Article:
It is said that addicts cannot begin the path to recovery until they have acknowledged that they have the problem. Until then, they are deemed to be in denial. The global economy is, in my humble opinion, in denial. “Give me one more fix and I promise I’ll stop….”. A little bit more stimulus in China, a little bit more stimulus in Europe, just hold rates a little bit longer in America and Britain….yeah, yeah, sure.
I recently visited a hedge fund where I took tea with the principal. He admitted, as most of them do now, that 2015 has been a challenging year. Challenging is not bad for I do know that for some players it has been a pretty disastrous year. The recurring theme is that investors are applying free market practices to a trading environment (I won’t call it a market at this point in time) which is governed by central banks and regulators who can manipulate supply of and demand of both kinds of liquidity at will.
Investors were happy to join in the free-for-all which cheap cash offered and to convince themselves and others that their terrific performance was due to their skill at finding alpha when all they were doing was cheaply leveraging beta but now they are trying to cry “Foul!” when the party is coming to an end an when they don’t know what to do next. Maybe ask William McChesney Martin? What they end up doing is to trade the momentum and, bingo, we have the volatility created by thousands of CFAs and MBAs knowing nothing better than to try to be long when its going up and short when it’s going down. How much do they get paid for that?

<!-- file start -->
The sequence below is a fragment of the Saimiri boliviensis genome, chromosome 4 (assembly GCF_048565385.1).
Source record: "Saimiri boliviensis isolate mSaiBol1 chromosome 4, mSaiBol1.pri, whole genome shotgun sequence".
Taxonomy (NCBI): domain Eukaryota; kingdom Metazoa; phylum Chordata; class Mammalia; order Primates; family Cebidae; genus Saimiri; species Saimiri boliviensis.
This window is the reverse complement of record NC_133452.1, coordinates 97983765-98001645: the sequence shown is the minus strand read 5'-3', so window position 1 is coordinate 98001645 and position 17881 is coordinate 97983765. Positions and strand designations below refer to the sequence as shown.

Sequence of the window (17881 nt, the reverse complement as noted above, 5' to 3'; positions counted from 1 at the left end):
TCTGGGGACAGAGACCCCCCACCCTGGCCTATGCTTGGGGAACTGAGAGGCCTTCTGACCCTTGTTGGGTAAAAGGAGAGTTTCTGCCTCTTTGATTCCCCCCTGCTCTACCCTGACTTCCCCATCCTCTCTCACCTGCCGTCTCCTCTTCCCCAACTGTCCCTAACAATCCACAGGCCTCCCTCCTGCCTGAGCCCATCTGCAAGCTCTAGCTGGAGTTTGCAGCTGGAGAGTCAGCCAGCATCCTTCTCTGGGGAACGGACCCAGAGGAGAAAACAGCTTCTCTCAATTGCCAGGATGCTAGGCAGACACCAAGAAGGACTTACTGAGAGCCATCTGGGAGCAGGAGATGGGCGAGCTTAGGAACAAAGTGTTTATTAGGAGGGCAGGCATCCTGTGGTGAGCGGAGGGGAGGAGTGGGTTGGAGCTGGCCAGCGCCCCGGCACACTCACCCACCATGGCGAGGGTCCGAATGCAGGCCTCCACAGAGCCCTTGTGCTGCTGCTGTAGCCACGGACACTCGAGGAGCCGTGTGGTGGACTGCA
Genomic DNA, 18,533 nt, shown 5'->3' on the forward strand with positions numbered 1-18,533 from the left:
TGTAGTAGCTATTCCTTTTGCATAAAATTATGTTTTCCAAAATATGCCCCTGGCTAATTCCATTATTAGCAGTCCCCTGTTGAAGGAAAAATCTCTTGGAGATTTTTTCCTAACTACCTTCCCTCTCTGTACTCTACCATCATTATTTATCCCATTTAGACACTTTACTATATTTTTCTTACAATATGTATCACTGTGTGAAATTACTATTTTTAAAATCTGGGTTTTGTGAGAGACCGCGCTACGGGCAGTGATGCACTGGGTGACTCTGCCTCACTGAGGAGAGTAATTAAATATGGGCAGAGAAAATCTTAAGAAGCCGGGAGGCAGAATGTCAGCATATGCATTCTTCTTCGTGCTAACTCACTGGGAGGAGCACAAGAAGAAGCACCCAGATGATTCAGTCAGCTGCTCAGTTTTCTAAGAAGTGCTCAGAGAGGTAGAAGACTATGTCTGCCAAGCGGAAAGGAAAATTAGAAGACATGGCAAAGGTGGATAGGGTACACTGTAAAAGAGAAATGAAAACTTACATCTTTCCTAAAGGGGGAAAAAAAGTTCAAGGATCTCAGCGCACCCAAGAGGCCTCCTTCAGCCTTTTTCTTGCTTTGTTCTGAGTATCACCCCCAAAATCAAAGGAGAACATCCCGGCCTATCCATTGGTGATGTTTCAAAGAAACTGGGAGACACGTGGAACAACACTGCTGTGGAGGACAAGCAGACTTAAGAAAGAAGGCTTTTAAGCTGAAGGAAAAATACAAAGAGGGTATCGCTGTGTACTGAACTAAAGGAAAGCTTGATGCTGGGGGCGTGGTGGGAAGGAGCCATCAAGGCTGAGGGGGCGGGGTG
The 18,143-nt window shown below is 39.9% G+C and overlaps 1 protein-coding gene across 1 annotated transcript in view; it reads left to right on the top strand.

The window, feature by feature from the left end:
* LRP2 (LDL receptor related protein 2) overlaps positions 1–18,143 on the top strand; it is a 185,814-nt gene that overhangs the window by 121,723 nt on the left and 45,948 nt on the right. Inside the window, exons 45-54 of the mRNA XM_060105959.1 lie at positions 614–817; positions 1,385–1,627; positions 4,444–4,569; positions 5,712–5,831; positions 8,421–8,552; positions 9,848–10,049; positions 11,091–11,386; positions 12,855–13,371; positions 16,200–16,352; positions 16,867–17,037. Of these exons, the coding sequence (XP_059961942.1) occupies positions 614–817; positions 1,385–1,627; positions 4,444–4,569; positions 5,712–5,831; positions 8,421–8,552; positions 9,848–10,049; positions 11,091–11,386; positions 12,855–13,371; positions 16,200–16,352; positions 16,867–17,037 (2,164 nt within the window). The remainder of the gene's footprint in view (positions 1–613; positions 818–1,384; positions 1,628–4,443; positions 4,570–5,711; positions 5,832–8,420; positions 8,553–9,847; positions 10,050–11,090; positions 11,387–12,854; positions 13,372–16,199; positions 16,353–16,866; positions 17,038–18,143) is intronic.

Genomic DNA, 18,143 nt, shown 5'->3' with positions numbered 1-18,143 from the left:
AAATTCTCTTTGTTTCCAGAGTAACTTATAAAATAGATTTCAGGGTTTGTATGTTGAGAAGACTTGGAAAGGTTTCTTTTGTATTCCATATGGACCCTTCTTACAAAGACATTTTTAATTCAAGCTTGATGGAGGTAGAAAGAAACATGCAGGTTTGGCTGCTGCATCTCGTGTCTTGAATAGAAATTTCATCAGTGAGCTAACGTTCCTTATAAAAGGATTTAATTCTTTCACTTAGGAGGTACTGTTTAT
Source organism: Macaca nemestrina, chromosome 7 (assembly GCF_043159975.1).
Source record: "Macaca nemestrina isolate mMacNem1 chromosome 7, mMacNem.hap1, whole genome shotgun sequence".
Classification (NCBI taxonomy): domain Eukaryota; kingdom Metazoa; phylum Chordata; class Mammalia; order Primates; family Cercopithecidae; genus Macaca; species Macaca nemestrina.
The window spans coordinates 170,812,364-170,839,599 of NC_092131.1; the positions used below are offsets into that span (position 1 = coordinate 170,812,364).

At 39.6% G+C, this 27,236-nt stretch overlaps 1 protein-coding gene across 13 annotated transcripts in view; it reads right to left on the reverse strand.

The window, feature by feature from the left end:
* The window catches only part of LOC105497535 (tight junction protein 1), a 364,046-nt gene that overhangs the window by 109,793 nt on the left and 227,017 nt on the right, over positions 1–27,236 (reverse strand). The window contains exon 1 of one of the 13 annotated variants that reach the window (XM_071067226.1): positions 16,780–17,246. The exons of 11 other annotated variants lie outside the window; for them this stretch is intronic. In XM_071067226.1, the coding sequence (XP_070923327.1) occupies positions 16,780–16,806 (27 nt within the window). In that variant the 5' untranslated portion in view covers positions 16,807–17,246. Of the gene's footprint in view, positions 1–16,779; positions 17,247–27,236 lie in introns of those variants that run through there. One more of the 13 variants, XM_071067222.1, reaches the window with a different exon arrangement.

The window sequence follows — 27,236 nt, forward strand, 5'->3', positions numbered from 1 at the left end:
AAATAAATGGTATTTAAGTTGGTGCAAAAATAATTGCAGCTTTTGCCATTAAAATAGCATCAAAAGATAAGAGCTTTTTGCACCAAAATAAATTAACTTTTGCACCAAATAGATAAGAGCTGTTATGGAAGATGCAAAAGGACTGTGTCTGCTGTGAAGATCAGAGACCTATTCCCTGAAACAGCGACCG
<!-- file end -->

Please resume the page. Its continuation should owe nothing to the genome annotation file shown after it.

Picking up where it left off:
What, I ask myself, will make October or December better times to begin normalising the interest rate structure than September? One more fix and then I’ll stop? Are the members of the FOMC really that scared of their own mystique? What the volatility has shown though is that the top “this time it is different” product, the ETF, is just as exposed when things don’t happen as the quants’ models told them they would. Why it is that hundreds of thousands of highly skilled and highly trained professionals still believe that a derivative product will show the underlying cash product the way escapes me. What was it about PT Barnum noting that there’s a sucker born every minute?
The worries about China remain in my thinking and, so I read in that of Nouriel Roubini, overplayed. The US and Europe are sufficiently bound together so that if they both begin to recover of their own volition which they seem to be doing, irrespective of how fast to begin with, they don’t really need China all that much to maintain momentum. They sometimes say of artists who take their own life that they were scared of their own talent. I fear that we are sacred of our own ability to recover and grow without free money.